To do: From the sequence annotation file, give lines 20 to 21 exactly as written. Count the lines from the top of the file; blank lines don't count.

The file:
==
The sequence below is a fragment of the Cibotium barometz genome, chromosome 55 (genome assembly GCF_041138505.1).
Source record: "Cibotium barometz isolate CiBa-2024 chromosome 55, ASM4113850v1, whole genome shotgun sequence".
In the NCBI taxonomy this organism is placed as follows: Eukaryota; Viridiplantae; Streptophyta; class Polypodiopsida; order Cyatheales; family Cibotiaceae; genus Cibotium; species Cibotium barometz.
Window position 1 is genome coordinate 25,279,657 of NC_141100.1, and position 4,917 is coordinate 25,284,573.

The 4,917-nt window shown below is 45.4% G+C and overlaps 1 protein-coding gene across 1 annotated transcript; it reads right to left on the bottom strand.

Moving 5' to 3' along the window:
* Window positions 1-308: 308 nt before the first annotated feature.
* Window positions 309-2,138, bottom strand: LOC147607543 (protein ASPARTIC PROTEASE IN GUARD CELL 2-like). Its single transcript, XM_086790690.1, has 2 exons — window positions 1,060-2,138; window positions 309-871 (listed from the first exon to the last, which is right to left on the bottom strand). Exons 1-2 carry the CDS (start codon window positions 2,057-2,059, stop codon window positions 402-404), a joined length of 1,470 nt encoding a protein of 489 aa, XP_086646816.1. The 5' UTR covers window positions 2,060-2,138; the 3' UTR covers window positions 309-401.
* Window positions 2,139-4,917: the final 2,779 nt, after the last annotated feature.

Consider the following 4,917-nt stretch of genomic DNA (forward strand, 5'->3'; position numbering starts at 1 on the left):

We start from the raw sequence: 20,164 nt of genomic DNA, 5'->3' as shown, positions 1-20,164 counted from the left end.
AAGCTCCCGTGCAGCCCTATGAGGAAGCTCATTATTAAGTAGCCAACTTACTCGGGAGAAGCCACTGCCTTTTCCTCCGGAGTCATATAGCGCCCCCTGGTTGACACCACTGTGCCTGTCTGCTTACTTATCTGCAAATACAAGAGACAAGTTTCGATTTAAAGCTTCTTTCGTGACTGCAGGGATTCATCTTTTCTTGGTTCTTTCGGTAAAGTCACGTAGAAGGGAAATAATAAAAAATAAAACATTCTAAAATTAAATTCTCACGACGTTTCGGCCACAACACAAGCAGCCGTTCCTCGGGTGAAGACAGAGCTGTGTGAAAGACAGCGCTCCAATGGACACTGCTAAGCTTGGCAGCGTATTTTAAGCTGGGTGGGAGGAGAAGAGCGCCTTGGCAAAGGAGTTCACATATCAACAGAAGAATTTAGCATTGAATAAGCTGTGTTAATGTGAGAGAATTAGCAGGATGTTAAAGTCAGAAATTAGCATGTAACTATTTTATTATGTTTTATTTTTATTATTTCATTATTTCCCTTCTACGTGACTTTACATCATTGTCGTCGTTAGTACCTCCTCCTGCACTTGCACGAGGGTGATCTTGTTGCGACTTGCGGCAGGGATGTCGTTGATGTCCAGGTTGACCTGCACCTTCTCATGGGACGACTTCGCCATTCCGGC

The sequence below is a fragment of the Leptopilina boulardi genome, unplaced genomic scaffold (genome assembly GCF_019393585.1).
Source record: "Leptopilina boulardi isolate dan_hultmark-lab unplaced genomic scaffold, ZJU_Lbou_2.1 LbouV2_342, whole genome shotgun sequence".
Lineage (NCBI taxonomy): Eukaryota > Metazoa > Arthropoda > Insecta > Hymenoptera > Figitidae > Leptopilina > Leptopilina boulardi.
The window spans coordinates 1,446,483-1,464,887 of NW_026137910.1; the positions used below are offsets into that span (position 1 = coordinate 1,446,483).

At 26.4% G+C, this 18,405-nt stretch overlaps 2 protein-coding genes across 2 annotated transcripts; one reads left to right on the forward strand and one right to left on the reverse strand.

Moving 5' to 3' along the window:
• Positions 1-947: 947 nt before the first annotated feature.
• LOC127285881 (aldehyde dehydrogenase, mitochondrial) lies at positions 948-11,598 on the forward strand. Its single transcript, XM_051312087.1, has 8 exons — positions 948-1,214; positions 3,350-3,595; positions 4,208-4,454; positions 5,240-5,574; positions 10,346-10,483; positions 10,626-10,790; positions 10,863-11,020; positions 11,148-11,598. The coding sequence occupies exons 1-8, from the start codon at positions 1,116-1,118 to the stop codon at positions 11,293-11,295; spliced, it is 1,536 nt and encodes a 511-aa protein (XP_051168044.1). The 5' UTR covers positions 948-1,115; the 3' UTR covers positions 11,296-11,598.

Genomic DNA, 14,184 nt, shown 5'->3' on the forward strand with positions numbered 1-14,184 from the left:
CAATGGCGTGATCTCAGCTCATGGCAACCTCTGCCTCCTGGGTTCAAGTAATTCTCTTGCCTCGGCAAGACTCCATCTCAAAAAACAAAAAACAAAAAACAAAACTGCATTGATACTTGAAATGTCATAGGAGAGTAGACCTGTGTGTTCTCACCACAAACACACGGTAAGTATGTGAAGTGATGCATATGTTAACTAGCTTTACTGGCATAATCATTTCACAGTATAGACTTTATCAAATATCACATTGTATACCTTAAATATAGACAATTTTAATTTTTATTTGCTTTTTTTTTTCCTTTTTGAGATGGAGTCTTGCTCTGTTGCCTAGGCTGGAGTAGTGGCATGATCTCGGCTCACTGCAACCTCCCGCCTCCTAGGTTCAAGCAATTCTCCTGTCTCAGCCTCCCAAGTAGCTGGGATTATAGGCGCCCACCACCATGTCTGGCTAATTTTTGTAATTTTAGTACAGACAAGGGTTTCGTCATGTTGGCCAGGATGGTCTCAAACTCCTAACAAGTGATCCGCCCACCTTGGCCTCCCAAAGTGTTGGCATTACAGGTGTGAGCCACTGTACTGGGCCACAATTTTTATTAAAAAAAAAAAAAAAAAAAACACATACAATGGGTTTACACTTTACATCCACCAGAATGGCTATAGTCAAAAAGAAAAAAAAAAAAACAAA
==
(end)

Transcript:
• LOC127285881 (aldehyde dehydrogenase, mitochondrial) lies at positions 948-11,598 on the forward strand. Its single transcript, XM_051312087.1, has 8 exons — positions 948-1,214; positions 3,350-3,595; positions 4,208-4,454; positions 5,240-5,574; positions 10,346-10,483; positions 10,626-10,790; positions 10,863-11,020; positions 11,148-11,598. The coding sequence occupies exons 1-8, from the start codon at positions 1,116-1,118 to the stop codon at positions 11,293-11,295; spliced, it is 1,536 nt and encodes a 511-aa protein (XP_051168044.1). The 5' UTR covers positions 948-1,115; the 3' UTR covers positions 11,296-11,598.

Genomic DNA, 14,184 nt, shown 5'->3' on the forward strand with positions numbered 1-14,184 from the left: